Earlier today I found a couple of letters I wrote to the 'Independent on Sunday' in 2001 ... I hate jazz
Nicholas Lezard's campaign to rid Radio 3 of jazz deserves all the support it can get. Jazz should be returned to Radio 2 where it belongs, even if the listeners there don't want it either. There really is no justification for inflicting such mediocre ear-fodder on a cultivated audience.
Unlike classical music, jazz - with very few exceptions - cannot be defined as 'art' in any meaningful sense of the word. It is principally concerned with showing off technical virtuosity (which is presumably why Stravinsky, the arch-opportunist and master of clever but frequently empty pastiche, was drawn to it). And it's not just the soulless sterility of the music that irritates. We also have to put up with unctuous presenters displaying their trainspotting mentality as they witter on in hushed, reverential tones about this or that 'session' before name-checking every single musician playing on it. This merely empasises the fact that most jazz is little more than a communal ego-trip.
The introduction of jazz and other 'light' music to Radio 3 clearly showed the station dumbing itself down in response to the (imaginary) threat posed by Classic FM. Of course Radio 3 must broaden its horizons, but it should confine itself to broadcasting genuine and serious music. As far as I'm concerned it doesn't matter whether it's by Bach, Schoenberg, the Fra Fra Tribesmen or the Velvet Underground; just as long as it isn't shouting 'hey, look at me, look at me, watch what I can do!'
I notice that my letter of 18th February has prompted some stinging ripostes from jazz afficionados and others. Frances Knott asserts that 'all artists worth hearing are show-offs'. I would say the opposite is true. True artists, whether originators or interpreters, display a humility in their work that can only come from a deep understanding of the human condition. Great art, whether by Samuel Beckett, Mark Rothko, Thomas Mann or Robert Simpson, has little to do with personal vanity.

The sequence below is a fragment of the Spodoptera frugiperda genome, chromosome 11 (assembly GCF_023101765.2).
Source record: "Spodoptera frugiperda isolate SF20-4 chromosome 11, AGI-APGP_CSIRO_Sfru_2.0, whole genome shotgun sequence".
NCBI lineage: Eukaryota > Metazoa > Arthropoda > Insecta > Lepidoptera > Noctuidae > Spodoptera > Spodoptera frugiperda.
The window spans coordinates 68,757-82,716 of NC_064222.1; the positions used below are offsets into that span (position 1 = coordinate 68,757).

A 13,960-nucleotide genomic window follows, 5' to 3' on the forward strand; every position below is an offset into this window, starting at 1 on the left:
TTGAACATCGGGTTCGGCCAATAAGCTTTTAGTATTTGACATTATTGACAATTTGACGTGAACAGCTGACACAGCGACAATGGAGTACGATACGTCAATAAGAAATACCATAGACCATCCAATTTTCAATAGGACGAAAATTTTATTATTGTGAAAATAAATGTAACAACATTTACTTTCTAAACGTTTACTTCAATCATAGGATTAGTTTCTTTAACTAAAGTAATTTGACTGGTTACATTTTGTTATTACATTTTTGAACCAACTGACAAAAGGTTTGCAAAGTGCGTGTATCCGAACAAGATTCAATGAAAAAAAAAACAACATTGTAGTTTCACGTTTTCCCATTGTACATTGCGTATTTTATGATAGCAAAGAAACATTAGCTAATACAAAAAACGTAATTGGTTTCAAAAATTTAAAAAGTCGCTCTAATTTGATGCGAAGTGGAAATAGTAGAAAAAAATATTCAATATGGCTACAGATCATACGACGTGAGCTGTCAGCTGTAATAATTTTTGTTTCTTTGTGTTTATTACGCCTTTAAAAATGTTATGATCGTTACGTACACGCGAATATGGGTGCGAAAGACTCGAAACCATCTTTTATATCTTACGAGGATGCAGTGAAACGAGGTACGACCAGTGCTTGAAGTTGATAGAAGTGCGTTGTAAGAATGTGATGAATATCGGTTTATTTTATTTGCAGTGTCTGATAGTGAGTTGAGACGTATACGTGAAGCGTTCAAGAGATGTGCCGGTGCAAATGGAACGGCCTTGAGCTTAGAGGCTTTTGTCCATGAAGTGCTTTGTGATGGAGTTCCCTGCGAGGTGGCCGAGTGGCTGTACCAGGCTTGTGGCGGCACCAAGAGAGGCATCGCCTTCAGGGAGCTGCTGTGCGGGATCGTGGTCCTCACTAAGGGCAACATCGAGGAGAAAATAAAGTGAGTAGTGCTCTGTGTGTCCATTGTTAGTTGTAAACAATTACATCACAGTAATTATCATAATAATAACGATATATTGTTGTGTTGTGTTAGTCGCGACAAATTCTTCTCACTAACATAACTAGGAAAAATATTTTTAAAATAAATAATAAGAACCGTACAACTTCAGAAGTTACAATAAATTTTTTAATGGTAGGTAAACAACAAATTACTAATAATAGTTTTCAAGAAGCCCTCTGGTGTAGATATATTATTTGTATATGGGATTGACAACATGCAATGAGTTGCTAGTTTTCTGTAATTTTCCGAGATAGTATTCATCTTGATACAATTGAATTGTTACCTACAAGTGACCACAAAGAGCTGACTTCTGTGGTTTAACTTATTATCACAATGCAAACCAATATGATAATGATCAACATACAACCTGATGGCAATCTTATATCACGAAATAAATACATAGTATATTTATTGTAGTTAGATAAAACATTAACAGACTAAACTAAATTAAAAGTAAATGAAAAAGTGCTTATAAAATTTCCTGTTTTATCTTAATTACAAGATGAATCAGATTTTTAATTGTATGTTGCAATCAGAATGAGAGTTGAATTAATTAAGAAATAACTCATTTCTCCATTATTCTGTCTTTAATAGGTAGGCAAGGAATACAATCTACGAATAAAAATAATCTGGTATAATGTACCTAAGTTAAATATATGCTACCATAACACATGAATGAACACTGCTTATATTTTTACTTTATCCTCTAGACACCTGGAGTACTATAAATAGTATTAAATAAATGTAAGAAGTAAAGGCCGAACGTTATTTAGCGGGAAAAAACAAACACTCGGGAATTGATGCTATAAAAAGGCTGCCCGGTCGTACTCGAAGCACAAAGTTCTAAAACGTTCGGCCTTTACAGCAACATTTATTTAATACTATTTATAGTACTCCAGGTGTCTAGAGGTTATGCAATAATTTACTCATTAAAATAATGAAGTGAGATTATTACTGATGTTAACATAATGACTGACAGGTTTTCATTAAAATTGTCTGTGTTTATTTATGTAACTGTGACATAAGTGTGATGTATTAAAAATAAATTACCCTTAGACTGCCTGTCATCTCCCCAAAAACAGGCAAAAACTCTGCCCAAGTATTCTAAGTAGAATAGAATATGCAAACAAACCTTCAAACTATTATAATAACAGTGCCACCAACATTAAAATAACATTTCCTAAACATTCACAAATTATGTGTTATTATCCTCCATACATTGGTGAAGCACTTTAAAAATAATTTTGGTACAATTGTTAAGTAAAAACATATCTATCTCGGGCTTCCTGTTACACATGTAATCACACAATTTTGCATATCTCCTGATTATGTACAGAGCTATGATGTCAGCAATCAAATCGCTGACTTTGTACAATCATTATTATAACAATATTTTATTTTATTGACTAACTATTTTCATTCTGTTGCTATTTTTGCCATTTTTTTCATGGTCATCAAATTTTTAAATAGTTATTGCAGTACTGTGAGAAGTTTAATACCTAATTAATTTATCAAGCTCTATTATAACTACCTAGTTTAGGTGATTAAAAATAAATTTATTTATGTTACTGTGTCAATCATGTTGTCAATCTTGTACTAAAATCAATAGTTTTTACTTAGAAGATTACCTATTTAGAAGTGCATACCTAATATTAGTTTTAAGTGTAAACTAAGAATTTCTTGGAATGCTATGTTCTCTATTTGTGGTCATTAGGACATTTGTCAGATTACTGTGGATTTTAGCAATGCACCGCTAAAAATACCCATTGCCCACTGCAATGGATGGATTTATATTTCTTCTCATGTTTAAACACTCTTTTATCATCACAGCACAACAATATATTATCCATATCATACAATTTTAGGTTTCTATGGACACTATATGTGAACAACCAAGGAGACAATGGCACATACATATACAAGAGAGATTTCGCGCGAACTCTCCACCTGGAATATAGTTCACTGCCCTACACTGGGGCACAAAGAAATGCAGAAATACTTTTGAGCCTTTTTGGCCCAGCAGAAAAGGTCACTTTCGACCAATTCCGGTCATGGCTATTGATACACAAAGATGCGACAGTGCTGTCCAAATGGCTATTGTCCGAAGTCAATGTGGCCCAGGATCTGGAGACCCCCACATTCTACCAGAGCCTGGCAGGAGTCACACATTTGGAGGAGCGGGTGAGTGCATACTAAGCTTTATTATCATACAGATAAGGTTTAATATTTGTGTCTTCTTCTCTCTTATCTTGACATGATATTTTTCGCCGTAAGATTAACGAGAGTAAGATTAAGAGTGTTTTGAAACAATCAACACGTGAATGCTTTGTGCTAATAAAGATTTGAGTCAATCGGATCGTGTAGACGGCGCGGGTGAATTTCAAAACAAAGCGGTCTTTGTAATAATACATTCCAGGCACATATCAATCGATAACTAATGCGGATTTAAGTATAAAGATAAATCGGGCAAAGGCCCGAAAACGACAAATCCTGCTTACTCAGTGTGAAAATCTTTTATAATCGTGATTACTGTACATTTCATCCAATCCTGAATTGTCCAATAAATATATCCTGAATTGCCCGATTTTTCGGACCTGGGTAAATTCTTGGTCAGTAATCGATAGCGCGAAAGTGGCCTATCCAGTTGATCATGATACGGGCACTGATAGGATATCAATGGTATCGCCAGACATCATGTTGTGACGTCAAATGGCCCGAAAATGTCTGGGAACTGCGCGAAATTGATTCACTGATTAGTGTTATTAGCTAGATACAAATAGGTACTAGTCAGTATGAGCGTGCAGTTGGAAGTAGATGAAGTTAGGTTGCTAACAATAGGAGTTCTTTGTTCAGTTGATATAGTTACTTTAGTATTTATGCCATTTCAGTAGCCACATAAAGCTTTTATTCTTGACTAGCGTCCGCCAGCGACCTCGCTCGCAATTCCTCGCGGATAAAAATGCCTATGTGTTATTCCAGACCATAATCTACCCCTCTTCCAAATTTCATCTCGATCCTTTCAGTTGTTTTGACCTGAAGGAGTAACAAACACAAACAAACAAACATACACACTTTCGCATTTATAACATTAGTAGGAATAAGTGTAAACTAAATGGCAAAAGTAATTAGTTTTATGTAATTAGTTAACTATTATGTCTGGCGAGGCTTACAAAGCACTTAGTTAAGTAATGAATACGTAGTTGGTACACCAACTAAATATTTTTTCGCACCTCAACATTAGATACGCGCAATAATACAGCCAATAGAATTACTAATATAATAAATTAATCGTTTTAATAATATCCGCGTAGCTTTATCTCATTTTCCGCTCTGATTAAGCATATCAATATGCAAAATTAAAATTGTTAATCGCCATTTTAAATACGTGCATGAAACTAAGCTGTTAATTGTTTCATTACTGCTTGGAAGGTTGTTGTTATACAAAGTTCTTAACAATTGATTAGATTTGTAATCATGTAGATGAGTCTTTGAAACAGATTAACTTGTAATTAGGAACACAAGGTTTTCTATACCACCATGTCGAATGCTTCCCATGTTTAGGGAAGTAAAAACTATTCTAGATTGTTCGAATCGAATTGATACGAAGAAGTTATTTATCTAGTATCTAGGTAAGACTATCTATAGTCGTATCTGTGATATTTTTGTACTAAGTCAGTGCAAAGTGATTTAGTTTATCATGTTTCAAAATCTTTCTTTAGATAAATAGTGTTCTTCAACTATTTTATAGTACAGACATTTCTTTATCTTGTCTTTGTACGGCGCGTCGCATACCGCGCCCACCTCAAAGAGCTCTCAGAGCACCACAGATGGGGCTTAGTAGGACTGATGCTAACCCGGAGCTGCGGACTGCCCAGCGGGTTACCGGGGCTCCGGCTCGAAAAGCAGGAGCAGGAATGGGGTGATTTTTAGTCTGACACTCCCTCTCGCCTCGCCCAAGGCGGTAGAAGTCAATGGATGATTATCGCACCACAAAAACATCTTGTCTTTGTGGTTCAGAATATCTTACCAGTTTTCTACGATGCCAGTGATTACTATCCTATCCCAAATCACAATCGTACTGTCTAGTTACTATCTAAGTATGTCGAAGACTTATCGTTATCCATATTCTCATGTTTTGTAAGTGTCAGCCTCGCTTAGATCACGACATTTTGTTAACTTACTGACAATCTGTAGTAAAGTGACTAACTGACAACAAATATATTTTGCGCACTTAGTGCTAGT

D I Booth seems to believe that I am opposed to virtuosity on principle and cites the concertos of Bach and Birtwhistle in defence. Leaving Birtwhistle aside - as posterity may well do - Bach, Mozart, Chopin and Liszt were among the greatest keyboard virtuosos of their times but they were also great composers. Superb technique allied to extraordinary imaginative genius is a winning combination in any discipline. In his youth Liszt was regarded first and foremost as a virtuoso performer, but he composed his greatest works in later life once, I suspect, the urge to 'show off' had been tempered by experience. My point was simply that virtuosity alone is never enough. Paganini may have been a great fiddler but he was a pretty indifferent composer. Ravel was reputedly a lousy pianist but he still created some fine piano music.
I do not deny that some jazz has merit, especially when it remains in touch with its roots in the Blues. But there is a world of difference between Billie Holliday singing 'Strange Fruit' and Cleo Laine indulging in pointless vocal pyrotechnics or John McLaughlin twiddling self-indulgently with his guitar. Improvisation is a vital ingredient in all music, including folk music of which jazz is an offshoot. But folk music must be grounded in a living culture, not left floating aimlessly in some rarified realm to which only those with a specialist knowledge of the mechanics of the music can gain admission.
I am puzzled by Simon West's remarks about Pavarotti and 'Nessum Dorma', since I fail to see how the beauty of this song is in any way diminished by its popular appeal. To quote Leonard Bernstein (approximately), 'a music lover is someone who can hear the William Tell overture without thinking of the Lone Ranger'. Besides, Pavarotti is a great singer and far too professional to merely 'regurgitate' Puccini. 'Jingle Bells' and similar Three Tenors froth is another matter, but at least it has a good home amid the ringing tills on Classic FM. As for the suggestion that it is 'soulless sterility endlessly to repeat the work of men dead for 400 years', perhaps Simon West should ask why we do so. If he is honest he will admit that it is because such works are widely acknowledged to be some of the greatest artistic achievements of the human race. It is not by chance that Bach is remembered while a hundred other composers of his age are forgotten. Should we also dismiss the timeless and universal works of Shakespeare and Da Vinci because they are 'too old-fashioned' for this Brave New World?